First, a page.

Clear a little space, and now for the cake
make room for tea pots and cups, apple juice,
A little slice of cake on a plate
Table tops are for you to lay yourself out upon
Open yourself up, stretch out your mind and leave it
Leave it all lying around - all over the table
Sit back and admire your mess
This is your art studio, say, Look look, we live here!
THIS IS US
You must do this in case one day there is less of you to show off
I said, ‘James, I think you'll be an artist when you grow up.’
‘I'm already an artist, Mummy.’
Is that why you didn't need to grow up?
Thank you for sharing my pain. Are they actually poems in any traditional sense? I don’t know. Who cares? Writing is a really helpful tool for feeling less full of thoughts and feelings. It doesn’t matter whether you have lost a loved one, human or animal, a home, or a precious possession, even a sense of your self - YOUR LOSS is your loss and it demands to be acknowledge and fully felt.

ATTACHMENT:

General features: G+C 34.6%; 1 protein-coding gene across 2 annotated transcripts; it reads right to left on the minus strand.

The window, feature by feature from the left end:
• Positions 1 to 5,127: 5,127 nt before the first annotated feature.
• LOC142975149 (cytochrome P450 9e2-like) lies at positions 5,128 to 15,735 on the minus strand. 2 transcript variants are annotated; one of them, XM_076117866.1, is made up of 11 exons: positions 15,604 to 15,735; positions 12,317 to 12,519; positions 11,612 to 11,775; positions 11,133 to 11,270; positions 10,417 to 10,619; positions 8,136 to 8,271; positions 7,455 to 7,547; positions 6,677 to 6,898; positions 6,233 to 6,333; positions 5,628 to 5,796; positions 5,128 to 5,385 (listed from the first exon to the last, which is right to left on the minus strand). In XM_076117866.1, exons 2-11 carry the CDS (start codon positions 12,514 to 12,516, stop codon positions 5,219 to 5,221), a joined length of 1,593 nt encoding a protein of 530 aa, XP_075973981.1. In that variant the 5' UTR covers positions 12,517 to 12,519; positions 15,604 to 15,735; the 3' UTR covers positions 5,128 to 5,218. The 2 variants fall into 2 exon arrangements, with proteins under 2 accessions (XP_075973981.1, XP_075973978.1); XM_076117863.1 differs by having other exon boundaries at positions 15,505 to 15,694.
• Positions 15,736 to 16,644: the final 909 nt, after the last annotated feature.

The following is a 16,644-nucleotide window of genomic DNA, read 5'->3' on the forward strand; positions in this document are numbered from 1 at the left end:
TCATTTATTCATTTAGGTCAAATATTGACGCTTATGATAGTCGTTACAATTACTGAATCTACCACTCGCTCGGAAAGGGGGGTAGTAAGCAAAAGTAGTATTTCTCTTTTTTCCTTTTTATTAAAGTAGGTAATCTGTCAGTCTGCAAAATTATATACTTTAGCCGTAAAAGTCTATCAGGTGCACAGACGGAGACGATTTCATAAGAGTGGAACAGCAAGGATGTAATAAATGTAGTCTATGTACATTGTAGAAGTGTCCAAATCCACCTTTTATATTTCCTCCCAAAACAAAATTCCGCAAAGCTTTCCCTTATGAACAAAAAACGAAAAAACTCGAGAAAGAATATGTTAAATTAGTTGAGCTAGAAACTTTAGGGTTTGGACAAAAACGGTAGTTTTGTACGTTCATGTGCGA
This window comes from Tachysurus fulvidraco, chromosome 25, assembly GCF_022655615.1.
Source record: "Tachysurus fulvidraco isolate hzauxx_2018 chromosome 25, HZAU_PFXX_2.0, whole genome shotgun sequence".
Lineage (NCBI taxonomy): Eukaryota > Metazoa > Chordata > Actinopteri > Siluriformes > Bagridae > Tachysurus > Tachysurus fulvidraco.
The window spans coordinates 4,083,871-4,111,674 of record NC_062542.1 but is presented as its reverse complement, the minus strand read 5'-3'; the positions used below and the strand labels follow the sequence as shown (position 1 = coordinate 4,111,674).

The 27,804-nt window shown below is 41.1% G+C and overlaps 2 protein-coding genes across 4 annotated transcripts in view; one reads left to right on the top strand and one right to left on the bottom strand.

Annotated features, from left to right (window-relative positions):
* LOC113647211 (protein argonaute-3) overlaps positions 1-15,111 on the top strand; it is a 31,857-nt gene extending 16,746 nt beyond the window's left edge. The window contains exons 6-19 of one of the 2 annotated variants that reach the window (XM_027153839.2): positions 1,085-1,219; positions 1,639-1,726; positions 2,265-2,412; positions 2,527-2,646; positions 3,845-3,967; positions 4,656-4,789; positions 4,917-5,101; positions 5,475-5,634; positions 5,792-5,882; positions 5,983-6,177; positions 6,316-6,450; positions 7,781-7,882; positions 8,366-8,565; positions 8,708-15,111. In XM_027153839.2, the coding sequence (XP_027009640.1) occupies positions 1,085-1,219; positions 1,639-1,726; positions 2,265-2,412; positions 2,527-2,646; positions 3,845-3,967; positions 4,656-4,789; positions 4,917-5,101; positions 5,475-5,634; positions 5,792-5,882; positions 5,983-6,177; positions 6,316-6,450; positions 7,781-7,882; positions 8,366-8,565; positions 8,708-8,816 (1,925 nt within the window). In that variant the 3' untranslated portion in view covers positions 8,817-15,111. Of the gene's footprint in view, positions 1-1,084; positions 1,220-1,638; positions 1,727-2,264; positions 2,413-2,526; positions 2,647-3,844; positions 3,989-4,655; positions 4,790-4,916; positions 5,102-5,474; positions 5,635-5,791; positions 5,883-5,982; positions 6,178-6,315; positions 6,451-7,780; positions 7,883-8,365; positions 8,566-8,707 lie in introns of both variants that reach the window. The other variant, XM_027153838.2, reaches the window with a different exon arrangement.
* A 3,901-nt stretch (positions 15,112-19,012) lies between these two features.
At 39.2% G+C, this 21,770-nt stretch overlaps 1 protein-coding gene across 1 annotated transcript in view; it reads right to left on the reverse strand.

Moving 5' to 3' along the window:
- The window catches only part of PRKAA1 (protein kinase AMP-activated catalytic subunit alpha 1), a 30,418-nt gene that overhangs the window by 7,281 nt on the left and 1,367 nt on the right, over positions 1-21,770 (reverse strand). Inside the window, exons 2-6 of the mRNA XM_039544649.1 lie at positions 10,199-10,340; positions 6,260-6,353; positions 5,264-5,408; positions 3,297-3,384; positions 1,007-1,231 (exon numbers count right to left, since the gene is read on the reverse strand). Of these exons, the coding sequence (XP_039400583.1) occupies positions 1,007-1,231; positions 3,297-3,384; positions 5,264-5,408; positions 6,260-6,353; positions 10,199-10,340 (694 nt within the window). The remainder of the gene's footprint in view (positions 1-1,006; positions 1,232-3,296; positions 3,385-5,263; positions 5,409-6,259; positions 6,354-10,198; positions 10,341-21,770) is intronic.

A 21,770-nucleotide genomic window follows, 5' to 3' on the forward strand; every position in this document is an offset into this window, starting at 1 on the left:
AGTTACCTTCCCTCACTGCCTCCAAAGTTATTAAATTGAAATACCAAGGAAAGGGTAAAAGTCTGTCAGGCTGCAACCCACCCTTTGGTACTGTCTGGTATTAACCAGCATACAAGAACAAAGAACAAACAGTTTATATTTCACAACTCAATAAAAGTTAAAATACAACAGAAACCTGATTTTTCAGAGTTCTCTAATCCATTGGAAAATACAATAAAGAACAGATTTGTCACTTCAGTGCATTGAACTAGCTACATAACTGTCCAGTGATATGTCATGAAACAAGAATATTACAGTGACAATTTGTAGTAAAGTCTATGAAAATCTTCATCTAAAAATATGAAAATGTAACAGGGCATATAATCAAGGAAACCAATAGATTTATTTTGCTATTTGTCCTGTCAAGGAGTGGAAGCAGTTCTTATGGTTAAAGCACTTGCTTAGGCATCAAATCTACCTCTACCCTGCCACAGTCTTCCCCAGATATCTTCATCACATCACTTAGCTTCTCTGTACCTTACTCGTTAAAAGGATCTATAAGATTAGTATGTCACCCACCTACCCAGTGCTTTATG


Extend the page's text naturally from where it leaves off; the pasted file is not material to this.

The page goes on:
Finally if you have enjoyed reading this you might enjoy reading my Garden Diary on https://www.feesfood.co.uk/blogs/journal. And you can see more of James’s wonderful art on my Instagram page jessicaedwards281214
Thank you for your encouraging comments. This sort of thing makes me so nervous but got to do it for James xxxxxxxxxxxxx
This is so beautiful and brings back special memories of you and James sitting round the kitchen table creating, painting, making. I loved being involved in some of the art sessions, your words around the kitchen table resonate through me, as I picture those times so well and feel privileged to be able to remember James painting and creating. James, a true artist in everyway, still painting rainbows in the sky.
Love always Kelly x